In the early 2000's, a decade or so ago, I remember I had trouble finding new rock music. Even then it could be hard to find. As it turned out, rock music was very much still around - I just didn't look hard enough, and I didn't notice a lot of it until years after the fact. I also spent a lot of that time catching up on music I had missed out on, discovering music from as far back as the 50's that I realized I liked. It's a practice that continues to this very day. Perhaps the simple fact of the matter is, you can't notice rock until after it has been around for a while, weaseling its way into your consciousness.
The 2000's had their fair share of good rock. Actually there was quite a bit of good rock being made then, it just became a lot harder to classify, as the descriptors of rock music became more specific. This is another problem plaguing rock music - there are so many damn different kinds now. There's some classified as pop-rock. Glam rock. Grunge rock. Psychadelic rock. Soft rock. Hard rock. Folk rock. Garage rock. Metal rock. Southern rock. Goth rock. Emo rock. Alternative rock. Punk rock... Whatever happened to just, "Rock"? Division hurts the greater purpose, it would seem. It also hurts things when you have people criticizing a kind of rock music they don't like, like grunge or pop rock. It's as futile as teammates on the same team beating the shit out of each other during a practice game.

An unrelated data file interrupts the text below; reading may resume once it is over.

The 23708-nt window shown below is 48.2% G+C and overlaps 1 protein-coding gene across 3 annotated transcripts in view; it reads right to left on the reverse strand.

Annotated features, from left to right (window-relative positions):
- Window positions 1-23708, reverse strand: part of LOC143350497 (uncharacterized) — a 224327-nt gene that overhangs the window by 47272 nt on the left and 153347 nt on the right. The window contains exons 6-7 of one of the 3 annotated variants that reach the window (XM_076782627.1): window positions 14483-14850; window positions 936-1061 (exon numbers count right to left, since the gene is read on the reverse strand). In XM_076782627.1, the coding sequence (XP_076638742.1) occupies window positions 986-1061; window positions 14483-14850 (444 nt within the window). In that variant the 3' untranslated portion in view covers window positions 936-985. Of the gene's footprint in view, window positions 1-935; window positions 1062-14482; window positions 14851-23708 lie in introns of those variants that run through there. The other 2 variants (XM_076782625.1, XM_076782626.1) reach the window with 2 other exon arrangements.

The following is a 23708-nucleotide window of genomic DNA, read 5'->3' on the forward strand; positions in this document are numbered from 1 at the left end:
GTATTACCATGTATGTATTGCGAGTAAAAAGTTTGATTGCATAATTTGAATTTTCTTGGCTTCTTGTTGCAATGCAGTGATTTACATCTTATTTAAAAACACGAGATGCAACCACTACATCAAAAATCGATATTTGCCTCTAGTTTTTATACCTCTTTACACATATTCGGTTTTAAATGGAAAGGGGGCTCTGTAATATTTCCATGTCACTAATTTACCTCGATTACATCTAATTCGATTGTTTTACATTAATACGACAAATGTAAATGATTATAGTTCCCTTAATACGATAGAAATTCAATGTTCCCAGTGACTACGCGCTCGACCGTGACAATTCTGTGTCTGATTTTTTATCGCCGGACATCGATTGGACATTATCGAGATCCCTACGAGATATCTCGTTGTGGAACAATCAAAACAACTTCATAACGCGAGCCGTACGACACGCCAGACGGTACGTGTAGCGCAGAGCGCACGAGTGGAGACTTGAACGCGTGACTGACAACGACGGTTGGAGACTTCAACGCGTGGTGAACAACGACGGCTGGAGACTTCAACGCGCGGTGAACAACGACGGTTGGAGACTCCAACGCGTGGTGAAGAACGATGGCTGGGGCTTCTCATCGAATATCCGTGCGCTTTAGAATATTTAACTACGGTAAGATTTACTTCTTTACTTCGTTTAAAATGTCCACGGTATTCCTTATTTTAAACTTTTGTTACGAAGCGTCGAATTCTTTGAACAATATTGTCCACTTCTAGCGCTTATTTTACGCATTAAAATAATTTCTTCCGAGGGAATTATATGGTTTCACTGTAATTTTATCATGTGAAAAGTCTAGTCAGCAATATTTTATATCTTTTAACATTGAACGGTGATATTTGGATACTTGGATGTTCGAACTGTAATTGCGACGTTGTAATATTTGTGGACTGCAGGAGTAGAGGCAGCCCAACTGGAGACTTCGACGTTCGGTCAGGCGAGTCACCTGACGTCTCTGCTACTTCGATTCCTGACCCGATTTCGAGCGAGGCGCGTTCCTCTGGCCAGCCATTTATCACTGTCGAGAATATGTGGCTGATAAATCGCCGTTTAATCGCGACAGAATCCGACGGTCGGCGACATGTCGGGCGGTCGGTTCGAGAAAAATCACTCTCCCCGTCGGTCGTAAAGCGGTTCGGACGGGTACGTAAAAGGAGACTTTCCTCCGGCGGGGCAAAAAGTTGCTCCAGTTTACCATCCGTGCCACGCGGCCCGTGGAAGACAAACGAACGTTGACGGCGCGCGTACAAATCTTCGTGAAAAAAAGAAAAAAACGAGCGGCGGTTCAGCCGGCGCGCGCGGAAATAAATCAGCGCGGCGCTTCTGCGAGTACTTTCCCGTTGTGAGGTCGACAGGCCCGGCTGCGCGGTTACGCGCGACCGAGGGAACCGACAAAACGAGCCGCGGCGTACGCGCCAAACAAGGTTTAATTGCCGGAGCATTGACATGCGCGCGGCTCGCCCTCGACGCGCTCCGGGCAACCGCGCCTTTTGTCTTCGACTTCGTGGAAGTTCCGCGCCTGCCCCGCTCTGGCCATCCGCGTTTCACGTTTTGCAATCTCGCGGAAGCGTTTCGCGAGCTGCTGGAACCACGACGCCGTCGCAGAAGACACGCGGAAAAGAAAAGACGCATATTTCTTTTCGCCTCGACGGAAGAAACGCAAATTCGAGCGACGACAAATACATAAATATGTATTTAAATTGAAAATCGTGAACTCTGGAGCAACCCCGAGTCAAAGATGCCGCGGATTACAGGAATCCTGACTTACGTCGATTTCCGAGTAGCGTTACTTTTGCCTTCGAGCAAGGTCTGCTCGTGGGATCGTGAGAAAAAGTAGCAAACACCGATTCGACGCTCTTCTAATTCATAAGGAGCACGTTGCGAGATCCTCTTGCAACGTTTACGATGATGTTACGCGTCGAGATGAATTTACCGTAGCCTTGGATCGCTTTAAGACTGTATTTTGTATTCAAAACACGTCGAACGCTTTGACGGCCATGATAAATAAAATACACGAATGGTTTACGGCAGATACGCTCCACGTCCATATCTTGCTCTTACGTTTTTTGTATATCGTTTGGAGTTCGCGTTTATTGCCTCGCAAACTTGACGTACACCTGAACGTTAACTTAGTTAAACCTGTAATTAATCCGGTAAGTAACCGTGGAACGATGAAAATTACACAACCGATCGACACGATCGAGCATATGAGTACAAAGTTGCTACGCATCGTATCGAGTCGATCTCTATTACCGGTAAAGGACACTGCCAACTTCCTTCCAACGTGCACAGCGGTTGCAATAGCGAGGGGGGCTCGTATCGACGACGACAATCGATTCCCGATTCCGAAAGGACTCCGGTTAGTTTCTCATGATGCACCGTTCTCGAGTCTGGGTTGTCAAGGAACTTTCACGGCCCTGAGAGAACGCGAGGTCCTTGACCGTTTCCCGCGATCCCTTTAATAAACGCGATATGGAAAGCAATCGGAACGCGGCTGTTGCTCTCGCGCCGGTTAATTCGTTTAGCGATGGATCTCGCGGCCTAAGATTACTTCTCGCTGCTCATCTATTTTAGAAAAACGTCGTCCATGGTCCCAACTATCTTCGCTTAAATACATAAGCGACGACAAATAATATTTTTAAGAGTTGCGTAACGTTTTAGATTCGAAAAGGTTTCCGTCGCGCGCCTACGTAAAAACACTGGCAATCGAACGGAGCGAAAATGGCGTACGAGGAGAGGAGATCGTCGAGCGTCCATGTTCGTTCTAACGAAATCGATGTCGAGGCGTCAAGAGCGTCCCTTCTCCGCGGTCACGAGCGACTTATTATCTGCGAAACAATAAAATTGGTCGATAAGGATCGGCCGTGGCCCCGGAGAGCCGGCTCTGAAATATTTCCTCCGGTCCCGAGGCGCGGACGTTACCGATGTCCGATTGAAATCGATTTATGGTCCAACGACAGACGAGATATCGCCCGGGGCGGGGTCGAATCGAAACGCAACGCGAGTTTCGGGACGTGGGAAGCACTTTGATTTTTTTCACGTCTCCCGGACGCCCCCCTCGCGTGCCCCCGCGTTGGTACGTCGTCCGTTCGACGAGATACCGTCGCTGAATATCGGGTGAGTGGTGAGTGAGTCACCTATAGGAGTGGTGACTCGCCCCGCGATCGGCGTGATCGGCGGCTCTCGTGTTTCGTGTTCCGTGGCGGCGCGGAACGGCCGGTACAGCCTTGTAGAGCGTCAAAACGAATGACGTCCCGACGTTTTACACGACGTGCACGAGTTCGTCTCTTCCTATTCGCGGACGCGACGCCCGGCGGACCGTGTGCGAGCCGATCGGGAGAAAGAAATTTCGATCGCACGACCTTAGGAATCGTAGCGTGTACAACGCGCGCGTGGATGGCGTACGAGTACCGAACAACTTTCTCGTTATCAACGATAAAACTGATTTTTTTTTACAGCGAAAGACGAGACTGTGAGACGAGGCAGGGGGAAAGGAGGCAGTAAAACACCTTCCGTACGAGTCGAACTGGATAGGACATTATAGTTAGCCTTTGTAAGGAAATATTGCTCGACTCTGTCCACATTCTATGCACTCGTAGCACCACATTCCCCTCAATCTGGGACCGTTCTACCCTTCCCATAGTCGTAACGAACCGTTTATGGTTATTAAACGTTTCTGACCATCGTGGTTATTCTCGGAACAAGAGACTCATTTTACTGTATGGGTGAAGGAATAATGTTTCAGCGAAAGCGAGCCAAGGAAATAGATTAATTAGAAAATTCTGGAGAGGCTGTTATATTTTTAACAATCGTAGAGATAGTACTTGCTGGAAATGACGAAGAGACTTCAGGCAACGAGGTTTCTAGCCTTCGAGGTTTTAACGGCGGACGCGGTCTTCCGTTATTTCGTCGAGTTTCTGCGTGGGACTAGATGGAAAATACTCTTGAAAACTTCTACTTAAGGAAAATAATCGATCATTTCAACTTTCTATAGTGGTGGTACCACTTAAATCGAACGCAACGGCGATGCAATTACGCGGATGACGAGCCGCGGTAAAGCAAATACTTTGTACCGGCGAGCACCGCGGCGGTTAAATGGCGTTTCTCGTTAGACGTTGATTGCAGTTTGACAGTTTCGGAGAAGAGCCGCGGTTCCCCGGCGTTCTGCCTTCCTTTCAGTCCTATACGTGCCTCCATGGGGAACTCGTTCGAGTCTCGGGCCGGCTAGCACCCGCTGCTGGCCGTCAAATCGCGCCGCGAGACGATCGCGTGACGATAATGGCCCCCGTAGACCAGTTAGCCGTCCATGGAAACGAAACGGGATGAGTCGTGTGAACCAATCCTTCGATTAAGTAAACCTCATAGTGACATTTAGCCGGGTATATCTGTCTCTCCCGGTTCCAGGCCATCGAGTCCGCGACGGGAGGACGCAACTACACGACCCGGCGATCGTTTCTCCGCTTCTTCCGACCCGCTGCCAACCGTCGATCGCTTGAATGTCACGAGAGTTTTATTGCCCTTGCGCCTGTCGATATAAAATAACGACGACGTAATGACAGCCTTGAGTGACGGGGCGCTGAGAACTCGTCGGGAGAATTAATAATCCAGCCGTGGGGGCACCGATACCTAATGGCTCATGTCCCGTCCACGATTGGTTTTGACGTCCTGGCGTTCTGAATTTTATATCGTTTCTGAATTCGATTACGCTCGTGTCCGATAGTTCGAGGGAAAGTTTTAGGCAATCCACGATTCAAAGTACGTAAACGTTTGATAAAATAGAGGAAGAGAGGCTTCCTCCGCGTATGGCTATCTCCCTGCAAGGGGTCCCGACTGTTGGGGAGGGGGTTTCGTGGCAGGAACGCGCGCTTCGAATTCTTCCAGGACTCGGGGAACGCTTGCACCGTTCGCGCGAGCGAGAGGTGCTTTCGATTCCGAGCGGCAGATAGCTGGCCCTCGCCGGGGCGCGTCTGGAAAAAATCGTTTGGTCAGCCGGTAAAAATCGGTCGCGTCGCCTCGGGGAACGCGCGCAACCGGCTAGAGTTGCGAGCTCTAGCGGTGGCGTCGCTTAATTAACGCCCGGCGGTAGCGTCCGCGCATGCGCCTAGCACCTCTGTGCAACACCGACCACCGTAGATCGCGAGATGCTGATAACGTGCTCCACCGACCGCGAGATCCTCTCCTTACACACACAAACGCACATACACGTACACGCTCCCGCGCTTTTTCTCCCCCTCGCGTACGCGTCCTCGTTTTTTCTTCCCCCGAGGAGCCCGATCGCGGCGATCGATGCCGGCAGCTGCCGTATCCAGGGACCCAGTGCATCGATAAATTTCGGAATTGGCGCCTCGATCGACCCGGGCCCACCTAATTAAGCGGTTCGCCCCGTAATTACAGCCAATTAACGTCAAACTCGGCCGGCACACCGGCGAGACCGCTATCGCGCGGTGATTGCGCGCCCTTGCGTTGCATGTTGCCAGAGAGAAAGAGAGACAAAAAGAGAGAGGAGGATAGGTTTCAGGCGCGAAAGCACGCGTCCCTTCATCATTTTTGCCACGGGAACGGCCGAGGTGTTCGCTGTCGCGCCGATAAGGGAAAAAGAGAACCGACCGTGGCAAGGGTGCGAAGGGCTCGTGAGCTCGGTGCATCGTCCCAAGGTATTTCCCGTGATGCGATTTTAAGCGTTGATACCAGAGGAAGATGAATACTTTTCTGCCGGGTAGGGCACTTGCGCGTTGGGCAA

Here we are in the 2010's, nearly halfway through... And I think it's gotten more hopeless than ever to find rock music. Of course I felt that way 10 years ago, but then realized there were artists like Incubus still making good music, and artists like the Velvet Revolver, and Radiohead was still around in full force, Breaking Benjamin had some good ones, and a lot of people liked the stuff Jack White was doing. There were lots of one-and-two-hit wonders over those years. Rock didn't die in the 2000's. Maybe it's not dead now? Maybe, I just have to find it again.
I've gone back into that mode where I discover good music that already exists. In some cases I find good music that I forgot all about over the years. Other times I'll discover a song I never knew existed, but it sounds great. In my case, I've been spending time listening to a lot of STP and Velvet Revolver lately. Guess I've been in a Scott Weiland mood again. But it's amazing how much good music both of those bands put out - the hits, as well as those lesser-known songs on full albums. I discovered some songs I didn't know of, and found one or two I'd heard before but never even realized it was by them. It makes things feel very full-circle.